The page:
Missing Soviet nuclear electrocar FOUND ON MOON
Probe-sat locates vanished pinnacle of 1970s USSR tech
A long-lost Soviet solar/nuclear robot buggy - mislaid in the early 1970s - has been found on the moon by a NASA survey satellite.
The vehicle in question is the Lunokhod 1 rover, which landed in the Mare Imbrium aboard the Luna 17 lander in 1970. During the fortnight-long lunar days the machine was able to prowl about on electric drive, topping up its batteries using the fliptop solar panel mounted above its tub-like main body. During the long, chilly nights the lid would shut and the systems inside the tub were kept alive by a Polonium-210 radioisotope powered heater.
Lunokhod 1 stayed in touch with Soviet ground controllers for no less than 11 months, prowling the moon even as the US astronauts of Apollo 14 and 15 were driving about elsewhere in their manned moon buggies. However the robot crawler eventually ceased communications, and the project was officially terminated on October 4, 1971.
Damn it Sergey, stop driving round and round the bloody lander and get going.
The Lunokhod carried a French-made reflector unit, intended to help with measurements of the moon and its orbit, which should have meant that the defunct rover could be easily located from Earth.
However the Soviet operators had only a sketchy notion where their craft actually was at any given time and in fact since Lunokhod 1 went off-line nobody has known exactly where it finished up. (The Russians went so far as to cadge US Apollo photos of the moon's surface for the subsequent Lunokhod 2 mission.) The reflector doesn't perform well enough for Earthly astronomers to pick up sunlight from it, and the alternative technique - beaming a laser from Earth at the rover and looking for the reflected light - requires that one have a fairly close idea where it is in order to aim the laser.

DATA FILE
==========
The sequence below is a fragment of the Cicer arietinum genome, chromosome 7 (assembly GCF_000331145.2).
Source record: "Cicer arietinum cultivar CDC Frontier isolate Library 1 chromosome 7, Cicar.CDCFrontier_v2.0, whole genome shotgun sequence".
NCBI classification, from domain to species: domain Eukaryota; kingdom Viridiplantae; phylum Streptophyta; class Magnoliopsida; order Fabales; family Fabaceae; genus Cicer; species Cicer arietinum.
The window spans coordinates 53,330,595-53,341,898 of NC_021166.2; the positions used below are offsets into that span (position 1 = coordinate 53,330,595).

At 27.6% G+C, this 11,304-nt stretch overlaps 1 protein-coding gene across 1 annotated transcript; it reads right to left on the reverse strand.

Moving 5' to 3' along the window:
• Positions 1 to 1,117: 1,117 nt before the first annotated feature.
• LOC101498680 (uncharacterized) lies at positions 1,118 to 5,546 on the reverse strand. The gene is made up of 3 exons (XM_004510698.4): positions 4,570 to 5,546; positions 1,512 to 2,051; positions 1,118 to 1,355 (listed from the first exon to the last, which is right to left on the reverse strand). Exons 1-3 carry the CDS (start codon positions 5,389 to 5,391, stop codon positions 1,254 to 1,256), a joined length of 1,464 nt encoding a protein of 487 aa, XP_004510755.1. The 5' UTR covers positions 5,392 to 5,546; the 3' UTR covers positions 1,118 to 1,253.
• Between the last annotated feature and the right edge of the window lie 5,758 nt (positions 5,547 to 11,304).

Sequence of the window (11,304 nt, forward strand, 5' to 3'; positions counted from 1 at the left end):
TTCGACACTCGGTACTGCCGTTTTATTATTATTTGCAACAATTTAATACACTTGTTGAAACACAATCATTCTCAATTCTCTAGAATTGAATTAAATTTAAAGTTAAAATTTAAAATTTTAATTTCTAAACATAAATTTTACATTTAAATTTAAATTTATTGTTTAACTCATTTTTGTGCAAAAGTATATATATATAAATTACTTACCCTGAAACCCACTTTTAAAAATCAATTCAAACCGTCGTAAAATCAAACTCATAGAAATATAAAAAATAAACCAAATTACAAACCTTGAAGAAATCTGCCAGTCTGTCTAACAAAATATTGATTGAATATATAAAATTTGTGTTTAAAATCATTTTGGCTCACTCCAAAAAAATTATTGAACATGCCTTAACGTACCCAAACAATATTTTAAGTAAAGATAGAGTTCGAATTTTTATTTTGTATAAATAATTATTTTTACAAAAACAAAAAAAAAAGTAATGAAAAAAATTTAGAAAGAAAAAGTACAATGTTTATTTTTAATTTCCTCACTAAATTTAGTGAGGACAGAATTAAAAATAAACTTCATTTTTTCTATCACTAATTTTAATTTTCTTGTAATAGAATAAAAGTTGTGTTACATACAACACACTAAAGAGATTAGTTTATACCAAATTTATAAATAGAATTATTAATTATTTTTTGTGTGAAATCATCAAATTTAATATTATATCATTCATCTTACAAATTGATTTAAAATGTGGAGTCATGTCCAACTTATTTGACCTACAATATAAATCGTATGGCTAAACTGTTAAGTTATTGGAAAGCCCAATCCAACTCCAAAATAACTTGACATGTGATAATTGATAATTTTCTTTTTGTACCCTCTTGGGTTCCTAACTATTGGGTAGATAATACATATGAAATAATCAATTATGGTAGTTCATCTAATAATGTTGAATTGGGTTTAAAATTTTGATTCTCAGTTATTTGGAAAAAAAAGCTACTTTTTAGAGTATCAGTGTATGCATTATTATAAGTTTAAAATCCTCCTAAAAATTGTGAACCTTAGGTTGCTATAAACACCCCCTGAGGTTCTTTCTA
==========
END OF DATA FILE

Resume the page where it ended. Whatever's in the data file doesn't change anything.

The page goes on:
A team of boffins in California, whose research involves measuring the Moon's orbit with extreme precision in order to test Einstein's theory of general relativity, have long made use of other lunar reflectors left by the Apollo programme.
"We yearned to find Lunokhod-1," says Professor Tom Murphy, head of the moon-gazer team. "It would provide the best leverage for understanding the liquid lunar core, and for producing an accurate estimate of the position of the center of the moon—which is of paramount importance in mapping out the orbit and putting Einstein’s gravity to a test," he adds.
'It's got a lot to say after forty years of silence'
Now and again over the years Murphy and his fellow boffins would fire a blast of laser illumination at a likely area on the Moon and look out for a reflection in their powerful telescopes, but it turned out that the best guess as to the rover's final resting place was wildly out.
Old car lying about in the front garden in a less classy neighbourhood of the Mare Imbrium.
“It turns out we were searching around a position miles from the rover,” said Murphy. “We could only search one football-field-sized region at a time."
Salvation came last month, when NASA released a tranche of detailed orbital photos of the Mare Imbrium, taken by its new Lunar Reconnaissance Orbiter (LRO) satellite as it made repeated passes just 30 miles above the surface. With these, it was possible to finally get a decent idea where the lost Lunokhod and its parent lander were.
"The recent images and laser altimetry from LRO provided coordinates within 100 meters, and then we were in business," says Murphy.
Using the 3.5m telescope at Apache Point in New Mexico, Murphy and his colleagues were able at last to get a laser reflection back from the missing moon-prowler, getting its range to within a centimetre. A second reading less than 30 minutes later gave another line of position and pinned the machine down to within 10 metres. In time, Murphy believes he can refine this down to within a centimetre.
"We got about 2,000 photons from Lunokhod 1 on our first try," exults Murphy. "It’s got a lot to say after almost 40 years of silence.”
Lunokhod 1's successor, Lunokhod 2 - nowadays the property of wealthy game developer and space tourist Richard Garriott - was also recently relocated with the aid of LRO photographs. Its reflector, unlike Lunokhod 1's, would provide a weak laser return, but because of the uneven way in which known laser reflectors are positioned on the Moon it couldn't be pinpointed on a map with any accuracy until LRO came on the scene. ®